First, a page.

Infectious diseases are responsible for millions of deaths every year all over the world. Fortunately, through improvements in medical science, the vaccination of young children has provided an extremely effective way of protecting one of the most at-risk groups from a huge variety of diseases- including whooping cough, smallpox, polio and mumps.
Over the last 50 years, advances in medicine which have increased the effectiveness and safety of vaccines, as well as a more rigorous legal framework at both the federal and state government level that requires children to be immunised, have ensured that over 92% of children aged 5 years of age or older are now ‘fully immunised.’ The concerted vaccination effort all around the world has been so successful that a disease such as smallpox, which killed over 300 million people in the 20th century alone, now only exists in the lab.
In an effort to further increase the numbers of children that are ‘fully immunised’ or up-to-date with their vaccinations, federal and state government have recently enacted legislation to effectively compel parents to have their children immunised. The legislation, which since 1988 has required parents to follow immunisation schedules for their children, has been further broadened to include ‘no jab, no play’ provisions – which are intended to protect the community and individual children from families that choose to take the risk of avoiding vaccination. These provisions are particularly onerous on both the parents and children of families that do not follow the schedule of immunisation.
Changes to the Victorian Law
In Victoria, some of the most drastic measures, implemented by both the federal and state governments include:
· Removing the ‘conscientious objection’ to immunisation. Effectively, families could previously object to having their children immunised on moral grounds. As there is little medical research or public policy supporting any moral ground to object to immunisation, this particular objection has been removed as a valid reason for not vaccinating one’s children.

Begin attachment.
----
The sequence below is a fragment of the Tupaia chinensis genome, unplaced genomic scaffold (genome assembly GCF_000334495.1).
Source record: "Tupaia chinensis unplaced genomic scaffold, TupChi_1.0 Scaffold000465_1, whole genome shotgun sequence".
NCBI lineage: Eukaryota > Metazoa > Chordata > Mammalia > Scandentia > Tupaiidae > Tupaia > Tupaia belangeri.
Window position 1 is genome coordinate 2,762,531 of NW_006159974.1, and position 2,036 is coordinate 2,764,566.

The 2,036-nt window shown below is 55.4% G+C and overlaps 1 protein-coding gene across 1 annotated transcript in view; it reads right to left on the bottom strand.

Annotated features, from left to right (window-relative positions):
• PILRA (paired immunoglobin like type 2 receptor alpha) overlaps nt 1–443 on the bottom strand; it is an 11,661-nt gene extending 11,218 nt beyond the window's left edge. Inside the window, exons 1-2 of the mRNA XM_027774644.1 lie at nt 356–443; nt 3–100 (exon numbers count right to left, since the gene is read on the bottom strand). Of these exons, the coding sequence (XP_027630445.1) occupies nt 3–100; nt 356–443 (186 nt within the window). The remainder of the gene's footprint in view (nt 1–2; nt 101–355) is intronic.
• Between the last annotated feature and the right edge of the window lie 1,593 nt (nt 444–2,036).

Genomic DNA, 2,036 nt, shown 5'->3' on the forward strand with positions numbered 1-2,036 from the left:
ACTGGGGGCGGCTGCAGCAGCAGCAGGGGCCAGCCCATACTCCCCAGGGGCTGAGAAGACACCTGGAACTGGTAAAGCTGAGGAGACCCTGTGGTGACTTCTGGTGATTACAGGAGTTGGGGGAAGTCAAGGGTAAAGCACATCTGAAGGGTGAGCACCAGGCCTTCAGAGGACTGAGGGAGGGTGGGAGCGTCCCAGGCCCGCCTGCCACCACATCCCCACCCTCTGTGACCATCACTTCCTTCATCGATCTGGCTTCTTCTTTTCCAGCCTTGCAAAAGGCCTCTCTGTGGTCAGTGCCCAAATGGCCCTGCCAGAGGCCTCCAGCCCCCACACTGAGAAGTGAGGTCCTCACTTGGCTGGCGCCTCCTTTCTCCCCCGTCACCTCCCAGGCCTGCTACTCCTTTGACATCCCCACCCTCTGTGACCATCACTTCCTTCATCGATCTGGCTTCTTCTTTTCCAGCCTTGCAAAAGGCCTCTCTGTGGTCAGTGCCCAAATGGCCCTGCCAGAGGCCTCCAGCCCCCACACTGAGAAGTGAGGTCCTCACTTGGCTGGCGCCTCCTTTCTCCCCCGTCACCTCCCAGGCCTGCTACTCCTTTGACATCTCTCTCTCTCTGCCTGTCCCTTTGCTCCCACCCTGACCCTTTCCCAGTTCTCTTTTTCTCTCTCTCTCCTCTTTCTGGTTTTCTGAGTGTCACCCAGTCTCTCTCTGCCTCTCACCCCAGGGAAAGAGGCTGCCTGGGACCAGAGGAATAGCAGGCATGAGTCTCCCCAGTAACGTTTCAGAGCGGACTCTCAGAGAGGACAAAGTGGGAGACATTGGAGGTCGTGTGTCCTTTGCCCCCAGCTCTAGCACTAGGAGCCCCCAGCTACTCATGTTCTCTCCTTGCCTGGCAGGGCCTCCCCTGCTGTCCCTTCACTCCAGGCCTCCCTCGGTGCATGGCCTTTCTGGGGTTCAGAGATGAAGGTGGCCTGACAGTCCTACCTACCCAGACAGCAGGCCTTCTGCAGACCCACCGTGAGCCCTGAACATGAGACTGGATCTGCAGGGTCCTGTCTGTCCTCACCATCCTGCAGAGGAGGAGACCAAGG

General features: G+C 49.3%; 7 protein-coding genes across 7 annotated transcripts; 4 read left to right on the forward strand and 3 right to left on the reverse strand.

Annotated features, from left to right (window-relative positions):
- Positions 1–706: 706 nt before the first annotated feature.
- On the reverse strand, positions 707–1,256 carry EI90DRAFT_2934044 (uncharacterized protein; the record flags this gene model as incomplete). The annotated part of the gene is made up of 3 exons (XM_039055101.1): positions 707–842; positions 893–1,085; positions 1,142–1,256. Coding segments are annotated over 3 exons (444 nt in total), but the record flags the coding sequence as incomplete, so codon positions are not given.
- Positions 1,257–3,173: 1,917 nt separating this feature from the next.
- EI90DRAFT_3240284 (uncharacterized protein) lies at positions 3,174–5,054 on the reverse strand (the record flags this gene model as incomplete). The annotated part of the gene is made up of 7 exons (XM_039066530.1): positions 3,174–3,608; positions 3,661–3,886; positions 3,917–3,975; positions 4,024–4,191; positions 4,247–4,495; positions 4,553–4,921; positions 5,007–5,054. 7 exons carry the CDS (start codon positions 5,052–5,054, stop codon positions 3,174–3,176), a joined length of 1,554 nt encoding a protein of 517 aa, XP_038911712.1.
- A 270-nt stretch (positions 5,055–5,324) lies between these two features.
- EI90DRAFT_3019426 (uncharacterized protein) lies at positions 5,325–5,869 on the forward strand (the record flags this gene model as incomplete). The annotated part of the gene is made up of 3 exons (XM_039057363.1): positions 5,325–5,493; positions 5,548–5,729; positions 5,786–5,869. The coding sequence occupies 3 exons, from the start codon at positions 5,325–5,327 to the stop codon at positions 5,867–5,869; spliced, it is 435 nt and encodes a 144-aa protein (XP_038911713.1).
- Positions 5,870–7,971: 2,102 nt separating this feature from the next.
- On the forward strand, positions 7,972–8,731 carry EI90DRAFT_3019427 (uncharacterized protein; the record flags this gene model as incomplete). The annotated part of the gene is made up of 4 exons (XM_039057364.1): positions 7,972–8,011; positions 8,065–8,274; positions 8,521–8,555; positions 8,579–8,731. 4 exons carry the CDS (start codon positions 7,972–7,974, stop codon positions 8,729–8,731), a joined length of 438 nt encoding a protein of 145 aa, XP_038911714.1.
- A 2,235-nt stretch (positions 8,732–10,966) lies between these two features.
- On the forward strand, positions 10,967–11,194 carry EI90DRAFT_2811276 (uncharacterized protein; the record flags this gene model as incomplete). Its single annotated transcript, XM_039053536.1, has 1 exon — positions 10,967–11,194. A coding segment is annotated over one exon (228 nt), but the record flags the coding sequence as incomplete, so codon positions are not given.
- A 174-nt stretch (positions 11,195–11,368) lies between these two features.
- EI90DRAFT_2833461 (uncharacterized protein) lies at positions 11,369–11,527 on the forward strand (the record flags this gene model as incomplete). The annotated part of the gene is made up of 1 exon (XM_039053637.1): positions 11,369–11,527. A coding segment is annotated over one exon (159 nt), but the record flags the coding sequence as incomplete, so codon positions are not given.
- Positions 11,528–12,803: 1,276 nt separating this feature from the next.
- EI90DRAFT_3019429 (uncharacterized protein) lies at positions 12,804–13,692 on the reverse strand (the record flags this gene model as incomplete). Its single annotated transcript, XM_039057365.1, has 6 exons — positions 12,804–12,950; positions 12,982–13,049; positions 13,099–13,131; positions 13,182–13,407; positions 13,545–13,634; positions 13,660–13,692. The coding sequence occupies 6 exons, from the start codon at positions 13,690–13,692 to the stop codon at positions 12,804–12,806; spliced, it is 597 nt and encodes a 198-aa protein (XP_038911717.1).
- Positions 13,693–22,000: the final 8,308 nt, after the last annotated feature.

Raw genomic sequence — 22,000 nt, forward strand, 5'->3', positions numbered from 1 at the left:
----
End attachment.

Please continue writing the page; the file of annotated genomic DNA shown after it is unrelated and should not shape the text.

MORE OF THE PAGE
· Removing the ‘religious grounds objection’ to immunisation on the same grounds as above.
· Parents who do not immunise their children in line with the legislated schedule will not be able to claim the Child Care Benefit (CCB), Child Care Rebate (CCR) or Family Tax Benefit Part A payments from the federal government. This is the case unless the parents can show a valid medical reason for why their child cannot be immunised.
· Prohibiting children that are unvaccinated from enrolling in childcare centres. This includes kindergarten, family day care, occasional care and long day care, but does not include primary or secondary schools, after care services (in schools), or casual occasional care services (such as at a gym or shopping centre.) Children may only continue to be enrolled in these services if they fall under a medical exemption, are classified as belonging to a disadvantaged group or are undergoing a vaccination catch-up.
Vaccination laws are being tightened to ensure children are safe from preventable diseases that have caused millions of deaths in the past. There are severe consequences for parents that choose to continue failing to vaccinate their children, and these can put their children at a significant disadvantage through their early lives, without even taking into account the risk posed to the child's health. If you have any questions about this article or would like to talk with a lawyer, please get in contact with us on 03 8877 6888.
Disclaimer: This article contains general information only and is not intended to be a substitute for obtaining legal advice.